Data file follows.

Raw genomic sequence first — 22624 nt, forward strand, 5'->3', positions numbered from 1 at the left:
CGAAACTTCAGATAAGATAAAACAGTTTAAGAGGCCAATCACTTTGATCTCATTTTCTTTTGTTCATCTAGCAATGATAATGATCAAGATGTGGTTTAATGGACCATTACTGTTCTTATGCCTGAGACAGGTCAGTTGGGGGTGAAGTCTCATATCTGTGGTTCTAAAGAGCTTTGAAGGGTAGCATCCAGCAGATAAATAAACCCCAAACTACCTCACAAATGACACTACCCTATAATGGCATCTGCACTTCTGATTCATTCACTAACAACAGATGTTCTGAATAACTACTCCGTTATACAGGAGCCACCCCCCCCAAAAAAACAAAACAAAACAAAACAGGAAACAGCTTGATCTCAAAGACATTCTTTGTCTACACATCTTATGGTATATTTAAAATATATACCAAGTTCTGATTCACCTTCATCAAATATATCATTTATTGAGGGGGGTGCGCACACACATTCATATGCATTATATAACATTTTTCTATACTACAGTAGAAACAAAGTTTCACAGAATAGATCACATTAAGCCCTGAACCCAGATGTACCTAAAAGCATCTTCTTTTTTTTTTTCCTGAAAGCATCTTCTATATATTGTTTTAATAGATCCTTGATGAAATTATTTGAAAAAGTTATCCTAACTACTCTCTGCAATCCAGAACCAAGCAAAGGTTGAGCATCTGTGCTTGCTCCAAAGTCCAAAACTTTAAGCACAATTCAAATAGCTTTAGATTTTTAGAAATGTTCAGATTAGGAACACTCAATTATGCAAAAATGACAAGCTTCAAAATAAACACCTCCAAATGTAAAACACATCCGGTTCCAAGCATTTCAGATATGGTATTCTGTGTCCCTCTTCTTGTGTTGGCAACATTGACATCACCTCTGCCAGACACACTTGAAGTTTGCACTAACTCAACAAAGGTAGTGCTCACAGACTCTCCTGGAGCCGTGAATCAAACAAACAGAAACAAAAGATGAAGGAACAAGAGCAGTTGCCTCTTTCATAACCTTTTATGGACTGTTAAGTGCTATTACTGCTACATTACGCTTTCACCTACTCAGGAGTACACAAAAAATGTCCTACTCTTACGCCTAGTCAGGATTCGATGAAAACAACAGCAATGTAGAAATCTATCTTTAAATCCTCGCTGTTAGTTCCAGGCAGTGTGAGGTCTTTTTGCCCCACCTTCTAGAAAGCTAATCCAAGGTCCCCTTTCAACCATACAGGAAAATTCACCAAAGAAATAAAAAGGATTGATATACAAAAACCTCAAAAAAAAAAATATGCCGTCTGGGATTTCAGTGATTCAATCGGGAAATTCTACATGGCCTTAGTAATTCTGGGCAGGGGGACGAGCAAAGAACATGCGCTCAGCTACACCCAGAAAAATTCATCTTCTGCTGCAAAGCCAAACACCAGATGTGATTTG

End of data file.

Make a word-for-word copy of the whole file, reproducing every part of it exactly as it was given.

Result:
Raw genomic sequence first — 22624 nt, forward strand, 5'->3', positions numbered from 1 at the left:
CGAAACTTCAGATAAGATAAAACAGTTTAAGAGGCCAATCACTTTGATCTCATTTTCTTTTGTTCATCTAGCAATGATAATGATCAAGATGTGGTTTAATGGACCATTACTGTTCTTATGCCTGAGACAGGTCAGTTGGGGGTGAAGTCTCATATCTGTGGTTCTAAAGAGCTTTGAAGGGTAGCATCCAGCAGATAAATAAACCCCAAACTACCTCACAAATGACACTACCCTATAATGGCATCTGCACTTCTGATTCATTCACTAACAACAGATGTTCTGAATAACTACTCCGTTATACAGGAGCCACCCCCCCCAAAAAAACAAAACAAAACAAAACAGGAAACAGCTTGATCTCAAAGACATTCTTTGTCTACACATCTTATGGTATATTTAAAATATATACCAAGTTCTGATTCACCTTCATCAAATATATCATTTATTGAGGGGGGTGCGCACACACATTCATATGCATTATATAACATTTTTCTATACTACAGTAGAAACAAAGTTTCACAGAATAGATCACATTAAGCCCTGAACCCAGATGTACCTAAAAGCATCTTCTTTTTTTTTTTCCTGAAAGCATCTTCTATATATTGTTTTAATAGATCCTTGATGAAATTATTTGAAAAAGTTATCCTAACTACTCTCTGCAATCCAGAACCAAGCAAAGGTTGAGCATCTGTGCTTGCTCCAAAGTCCAAAACTTTAAGCACAATTCAAATAGCTTTAGATTTTTAGAAATGTTCAGATTAGGAACACTCAATTATGCAAAAATGACAAGCTTCAAAATAAACACCTCCAAATGTAAAACACATCCGGTTCCAAGCATTTCAGATATGGTATTCTGTGTCCCTCTTCTTGTGTTGGCAACATTGACATCACCTCTGCCAGACACACTTGAAGTTTGCACTAACTCAACAAAGGTAGTGCTCACAGACTCTCCTGGAGCCGTGAATCAAACAAACAGAAACAAAAGATGAAGGAACAAGAGCAGTTGCCTCTTTCATAACCTTTTATGGACTGTTAAGTGCTATTACTGCTACATTACGCTTTCACCTACTCAGGAGTACACAAAAAATGTCCTACTCTTACGCCTAGTCAGGATTCGATGAAAACAACAGCAATGTAGAAATCTATCTTTAAATCCTCGCTGTTAGTTCCAGGCAGTGTGAGGTCTTTTTGCCCCACCTTCTAGAAAGCTAATCCAAGGTCCCCTTTCAACCATACAGGAAAATTCACCAAAGAAATAAAAAGGATTGATATACAAAAACCTCAAAAAAAAAAATATGCCGTCTGGGATTTCAGTGATTCAATCGGGAAATTCTACATGGCCTTAGTAATTCTGGGCAGGGGGACGAGCAAAGAACATGCGCTCAGCTACACCCAGAAAAATTCATCTTCTGCTGCAAAGCCAAACACCAGATGTGATTTG